Jay Lynch from Pearson recently wrote an interesting blog post called Why We Don’t Need a ‘Netflix for Education’. I agree with most of what he is saying in that post, but still come to an opposite conclusion: we do need a Netflix for education. It just has to be developed on education’s terms.
There’s one key thing that distinguishes institutional education from watching movies: the teacher. You might get suggestions from critics or your friends regarding movies, but you are still alone watching them. In learning, instead, the teacher plays an essential role. When designing a Netflix for education, teacher’s role shouldn’t be faded but amplified.
A proper educational Netflix wouldn’t replace the teacher by trying to propose the best learning content directly to the students. It would rather offer the teacher with a vast amount of content, properly tagged and structured to fit various contexts. Exactly as Jay wrote in his piece:
A personalized learning system must enhance the emotional and personal connection between learners and teachers, rather than obviate it.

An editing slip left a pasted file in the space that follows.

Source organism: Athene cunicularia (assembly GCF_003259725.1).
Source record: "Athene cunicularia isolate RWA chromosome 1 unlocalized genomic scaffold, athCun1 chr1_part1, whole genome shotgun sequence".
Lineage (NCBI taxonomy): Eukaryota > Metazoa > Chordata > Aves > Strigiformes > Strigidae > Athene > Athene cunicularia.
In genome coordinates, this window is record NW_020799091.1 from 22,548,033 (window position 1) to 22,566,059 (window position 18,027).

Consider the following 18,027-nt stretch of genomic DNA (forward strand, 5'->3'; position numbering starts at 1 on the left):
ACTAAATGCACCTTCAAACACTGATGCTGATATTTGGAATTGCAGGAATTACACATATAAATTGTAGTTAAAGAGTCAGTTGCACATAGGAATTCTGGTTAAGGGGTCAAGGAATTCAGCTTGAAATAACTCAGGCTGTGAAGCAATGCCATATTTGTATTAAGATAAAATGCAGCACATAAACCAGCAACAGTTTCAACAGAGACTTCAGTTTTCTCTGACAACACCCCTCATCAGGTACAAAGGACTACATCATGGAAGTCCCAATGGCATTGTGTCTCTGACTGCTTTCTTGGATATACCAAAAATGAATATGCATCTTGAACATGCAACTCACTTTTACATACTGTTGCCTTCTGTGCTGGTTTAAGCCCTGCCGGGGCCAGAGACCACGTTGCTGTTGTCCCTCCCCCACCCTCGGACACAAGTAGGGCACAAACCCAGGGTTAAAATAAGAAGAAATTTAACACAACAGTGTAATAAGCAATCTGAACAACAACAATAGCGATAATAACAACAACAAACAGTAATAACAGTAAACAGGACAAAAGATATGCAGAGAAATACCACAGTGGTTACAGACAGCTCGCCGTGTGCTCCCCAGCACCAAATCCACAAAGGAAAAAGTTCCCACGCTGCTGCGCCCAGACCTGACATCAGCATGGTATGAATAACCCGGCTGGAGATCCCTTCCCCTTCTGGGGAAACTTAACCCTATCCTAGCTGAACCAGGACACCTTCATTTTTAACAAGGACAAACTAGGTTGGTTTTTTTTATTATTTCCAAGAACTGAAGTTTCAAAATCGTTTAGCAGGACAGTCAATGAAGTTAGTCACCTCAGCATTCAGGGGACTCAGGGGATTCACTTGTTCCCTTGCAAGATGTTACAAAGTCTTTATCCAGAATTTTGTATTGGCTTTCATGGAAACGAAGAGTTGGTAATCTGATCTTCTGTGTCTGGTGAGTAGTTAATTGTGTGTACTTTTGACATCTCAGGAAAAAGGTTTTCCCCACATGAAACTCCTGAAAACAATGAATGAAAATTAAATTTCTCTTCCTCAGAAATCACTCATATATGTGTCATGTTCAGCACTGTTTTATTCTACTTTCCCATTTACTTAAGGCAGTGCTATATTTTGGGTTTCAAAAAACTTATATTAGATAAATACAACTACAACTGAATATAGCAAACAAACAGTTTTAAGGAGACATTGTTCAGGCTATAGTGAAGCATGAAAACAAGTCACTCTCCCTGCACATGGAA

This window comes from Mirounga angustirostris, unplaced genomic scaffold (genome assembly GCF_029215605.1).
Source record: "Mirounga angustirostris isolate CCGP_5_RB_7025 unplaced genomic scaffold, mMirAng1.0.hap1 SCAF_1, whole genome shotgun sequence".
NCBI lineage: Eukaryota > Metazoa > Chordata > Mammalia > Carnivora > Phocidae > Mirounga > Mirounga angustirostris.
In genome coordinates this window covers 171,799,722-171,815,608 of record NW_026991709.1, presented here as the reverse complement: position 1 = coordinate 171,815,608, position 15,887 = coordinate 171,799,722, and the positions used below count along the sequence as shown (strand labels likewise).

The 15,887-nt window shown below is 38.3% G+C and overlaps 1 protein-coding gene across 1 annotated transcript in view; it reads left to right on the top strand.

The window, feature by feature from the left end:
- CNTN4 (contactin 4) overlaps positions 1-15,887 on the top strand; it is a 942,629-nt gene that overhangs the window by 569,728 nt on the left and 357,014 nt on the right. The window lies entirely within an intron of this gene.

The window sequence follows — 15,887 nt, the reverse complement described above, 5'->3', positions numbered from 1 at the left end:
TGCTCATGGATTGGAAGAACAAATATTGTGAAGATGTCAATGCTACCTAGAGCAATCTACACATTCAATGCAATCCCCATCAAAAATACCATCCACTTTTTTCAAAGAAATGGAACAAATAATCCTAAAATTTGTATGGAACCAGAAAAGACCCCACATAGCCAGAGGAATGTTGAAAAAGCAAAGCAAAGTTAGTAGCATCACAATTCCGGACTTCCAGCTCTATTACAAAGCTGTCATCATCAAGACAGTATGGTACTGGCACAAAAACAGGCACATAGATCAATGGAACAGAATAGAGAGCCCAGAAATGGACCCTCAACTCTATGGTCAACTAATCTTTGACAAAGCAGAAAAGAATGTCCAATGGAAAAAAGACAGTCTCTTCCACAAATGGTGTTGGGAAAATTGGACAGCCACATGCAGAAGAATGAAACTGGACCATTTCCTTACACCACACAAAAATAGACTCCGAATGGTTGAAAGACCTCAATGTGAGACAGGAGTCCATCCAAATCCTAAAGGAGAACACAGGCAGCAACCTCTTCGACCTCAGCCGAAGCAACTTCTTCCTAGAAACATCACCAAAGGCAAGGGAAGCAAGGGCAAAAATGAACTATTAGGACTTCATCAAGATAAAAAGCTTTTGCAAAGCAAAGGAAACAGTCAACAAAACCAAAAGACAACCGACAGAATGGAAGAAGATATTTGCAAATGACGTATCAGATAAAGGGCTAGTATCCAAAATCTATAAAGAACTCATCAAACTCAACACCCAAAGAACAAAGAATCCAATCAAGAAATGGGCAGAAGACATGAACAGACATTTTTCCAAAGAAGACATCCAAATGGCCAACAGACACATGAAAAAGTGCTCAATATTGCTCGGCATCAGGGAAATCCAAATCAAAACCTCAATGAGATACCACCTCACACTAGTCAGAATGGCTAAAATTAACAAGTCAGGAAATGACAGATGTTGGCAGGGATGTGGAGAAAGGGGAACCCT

These emotional and personal connections manifest in the classroom context and are influenced by many factors. Not only the skill levels of students and teaching capabilities of the instructor, but things like personal characteristics, social relationships & structures, mood, and energy levels.
In addition, there are many random variables: sudden events such as natural disasters or acts of terrorism have impact on how people think (and learn), even if they took place somewhere far away. And even though people tend to appreciate routines, sometimes they just want to be surprised. Educational Netflix should generate moments of serendipity for learners and the teacher.
As much as I am a proponent of machine intelligence and AI, I believe that a personalized learning system should concentrate more on the surface than what’s going on under the hood. The teacher and the pupils should have powerful and intuitive tools to find, manipulate, connect, and enrich the content.
Naturally the content should be properly tagged and searchable, but above all this calls for careful UI design and A+ front end programming. Rather than trying to guess what the learners need, let them and especially their teacher to easily find it.
I claim that teachers would subscribe to an educational Netflix, if they were assured they would get to be included in its recommendation algorithm.
Flickr image CC credits: Austen Squarepants